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Journey to Harvest … and Beyond

GlenLyon reflections: Part 2 of 3
Journey to Harvest … and Beyond
Eutypa Dieback.Photo by Squire Fridell

 

By Squire Fridell

I’m sure you’ve noticed the myriad trucks filled with grapes that have been scurrying to and fro on our roads since the last week of August. If you were on the road just before dawn on Aug. 24, you might have spotted Steve Hill bringing a big flatbed truck to deliver our contracted five-plus tons of gorgeous Parmelee-Hill, Sonoma Coast, pinot noir grapes. Our 36th harvest had begun at GlenLyon!

With the early September heat wave, all our fruit will have been harvested and at least started to be made into wine by the time you read this. 2022 was the earliest harvest on record.

Hopefully you had a chance to read the Reflections story I began last month, which was published in the Sept. 1 issue of the Kenwood Press. Here’s part two, about the successes (and failures) of planting our first grapevines.

Our First Vineyard

Late in 1987, we moved out of our tiny Cottage into the new home we had built on top of the hill on our property. While the house was being built, we found time to clear enough scrub oak (and poison oak) to plant our first two acres of grapevines and to learn more about training those new baby plants. After working with the young grapevines for over a year, Suzy and I were getting pretty cocky with our matching Felco pruning shears.

Did you make any “mistakes?”

We sure did. The first mistake was not selecting the perfect grape variety for that vineyard site. Even though we had the soil tested and amended to make things perfect for grapevines, we planted cabernet sauvignon, a grape variety that turned out to not be the best choice for that spot. Cab is a sun-loving grape variety and the site had very tall oaks growing on the sunny side of the vineyard. Unfortunately, during the growing season, those tall trees didn’t allow enough sun to get to all the foliage. We had two choices: Cut down all the beautiful oaks, or select another variety that didn’t require quite as much sun. After three years, we bit the bullet and grafted those cab vines to syrah, which eventually became a perfect variety for that spot.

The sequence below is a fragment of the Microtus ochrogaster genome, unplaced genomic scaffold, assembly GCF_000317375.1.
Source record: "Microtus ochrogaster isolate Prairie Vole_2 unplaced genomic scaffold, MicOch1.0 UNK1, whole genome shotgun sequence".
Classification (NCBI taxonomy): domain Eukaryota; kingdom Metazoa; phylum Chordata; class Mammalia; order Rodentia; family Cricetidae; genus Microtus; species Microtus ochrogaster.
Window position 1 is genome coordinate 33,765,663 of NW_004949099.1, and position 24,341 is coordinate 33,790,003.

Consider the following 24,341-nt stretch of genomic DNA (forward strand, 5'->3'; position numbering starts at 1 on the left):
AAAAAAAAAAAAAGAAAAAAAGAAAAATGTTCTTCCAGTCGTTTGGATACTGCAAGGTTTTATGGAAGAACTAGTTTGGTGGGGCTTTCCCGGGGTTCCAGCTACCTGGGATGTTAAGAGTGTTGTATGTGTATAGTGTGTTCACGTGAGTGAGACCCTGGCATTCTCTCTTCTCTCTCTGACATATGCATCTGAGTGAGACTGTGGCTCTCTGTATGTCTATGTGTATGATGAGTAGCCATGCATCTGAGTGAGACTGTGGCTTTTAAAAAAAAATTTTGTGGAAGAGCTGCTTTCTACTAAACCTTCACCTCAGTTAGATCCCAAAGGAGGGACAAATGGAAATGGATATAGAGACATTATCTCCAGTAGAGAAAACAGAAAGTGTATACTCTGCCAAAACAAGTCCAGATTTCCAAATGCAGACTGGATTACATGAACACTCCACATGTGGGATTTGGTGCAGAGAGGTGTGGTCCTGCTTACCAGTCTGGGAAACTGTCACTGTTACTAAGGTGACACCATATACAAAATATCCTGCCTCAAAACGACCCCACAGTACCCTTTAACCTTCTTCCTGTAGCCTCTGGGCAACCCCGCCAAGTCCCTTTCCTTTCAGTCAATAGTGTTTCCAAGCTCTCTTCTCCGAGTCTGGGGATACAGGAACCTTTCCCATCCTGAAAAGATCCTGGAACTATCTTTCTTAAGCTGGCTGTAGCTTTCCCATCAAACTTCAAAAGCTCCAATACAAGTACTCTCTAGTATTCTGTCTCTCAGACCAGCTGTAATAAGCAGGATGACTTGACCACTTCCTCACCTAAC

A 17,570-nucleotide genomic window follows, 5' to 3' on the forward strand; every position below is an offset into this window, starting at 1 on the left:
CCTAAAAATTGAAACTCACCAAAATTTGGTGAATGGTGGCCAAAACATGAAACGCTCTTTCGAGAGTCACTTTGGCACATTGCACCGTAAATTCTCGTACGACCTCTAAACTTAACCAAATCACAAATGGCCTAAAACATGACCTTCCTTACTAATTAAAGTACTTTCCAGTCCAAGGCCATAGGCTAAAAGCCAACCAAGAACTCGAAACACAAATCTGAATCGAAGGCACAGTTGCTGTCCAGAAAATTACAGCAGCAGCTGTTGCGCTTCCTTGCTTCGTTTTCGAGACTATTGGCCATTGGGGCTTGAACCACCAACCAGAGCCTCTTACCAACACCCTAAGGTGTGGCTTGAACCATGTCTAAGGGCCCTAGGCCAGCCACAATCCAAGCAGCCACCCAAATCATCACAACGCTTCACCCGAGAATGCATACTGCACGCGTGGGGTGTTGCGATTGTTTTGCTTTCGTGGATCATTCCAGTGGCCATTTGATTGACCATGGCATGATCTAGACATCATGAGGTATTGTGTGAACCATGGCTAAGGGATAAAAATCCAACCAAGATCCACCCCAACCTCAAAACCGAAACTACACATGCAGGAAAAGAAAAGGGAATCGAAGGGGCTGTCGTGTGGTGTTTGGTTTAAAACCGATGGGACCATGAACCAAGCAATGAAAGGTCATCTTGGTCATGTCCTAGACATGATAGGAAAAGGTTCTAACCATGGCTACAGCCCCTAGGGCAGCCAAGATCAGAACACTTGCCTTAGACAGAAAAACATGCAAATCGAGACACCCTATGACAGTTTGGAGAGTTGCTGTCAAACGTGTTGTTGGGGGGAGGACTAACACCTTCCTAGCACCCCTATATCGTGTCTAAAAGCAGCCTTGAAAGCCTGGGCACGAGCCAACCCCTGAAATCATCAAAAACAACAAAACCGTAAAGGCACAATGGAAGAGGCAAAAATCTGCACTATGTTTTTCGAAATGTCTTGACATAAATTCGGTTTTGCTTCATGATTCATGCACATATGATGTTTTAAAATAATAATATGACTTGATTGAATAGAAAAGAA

Another huge early mistake was the timing of pruning. Since I was traveling for work a lot, I would prune the grapevines when I could … and that was when I was home. Unfortunately, in those early years, I was not home very much due to my work schedule, so some of that pruning we had to do in the rain. (Remember when it used to rain in Sonoma County?)

What did not sink in during our Santa Rosa Junior College (SRJC) pruning and canopy management classes was this simple adage: “Never prune in the rain.” Well, some dumb SOB did prune in the rain … and that dumb SOB would be me. Thus, we ended up with a slowly progressing disease called Eutypa, also known as “dead arm.”

Eventually, we had to replant that “Once-Was-Cabernet-but-Was-Grafted-to-Syrah-but-Got-Eutypa” vineyard. We’d fallen in love with syrah as a variety, so we replaced the diseased grapevines with new diseasefree syrah grapevines. They were site-specific, I never again pruned in the rain, and to this day the vines are thriving.

Our Second Vineyard

Ten years after planting (and replanting) our first vineyard, we cleared more scrub oak (and poison oak) in a five-acre area on the upper elevation, and we prepped for a second vineyard. This time we planted four acres of syrah and one acre of cabernet sauvignon … this time in a nice sunny spot!

We initially named our new vineyard “The Olde Poop” vineyard, after my dad, but daughter Lexy thought the name wasn’t particularly appealing, so it simply became “Vineyard #2.”

To this day, those grapes are doing quite well … after another big mistake: making a poor trellising and training choice.

One of our viticulture classes at SRJC showed us different types of trellising and training. Clever us, we chose an exotic one called “Smart-Dyson,” which quickly proved to be “less than smart” for us. Why? Half of the long canes were trained to grow down toward the ground, and when the tractor drove over them when we sprayed, the canes simply popped off the cordon arms. So, after two years of struggling, we converted that system to simple bilateral cordon. (See last year’s article on pruning for “bilateral cordon” explanation.)

In total, our lower vineyard now consists of 2.5 acres of syrah and grenache, which goes into our rosé program (yum!). Our upper vineyard is four acres of syrah and one acre of cabernet sauvignon (we found a nice warm spot for it). We also planted a half-acre of viognier, in honor of our two-and-a-half-year-old granddaughter, and we call it “Hattie’s Block.”

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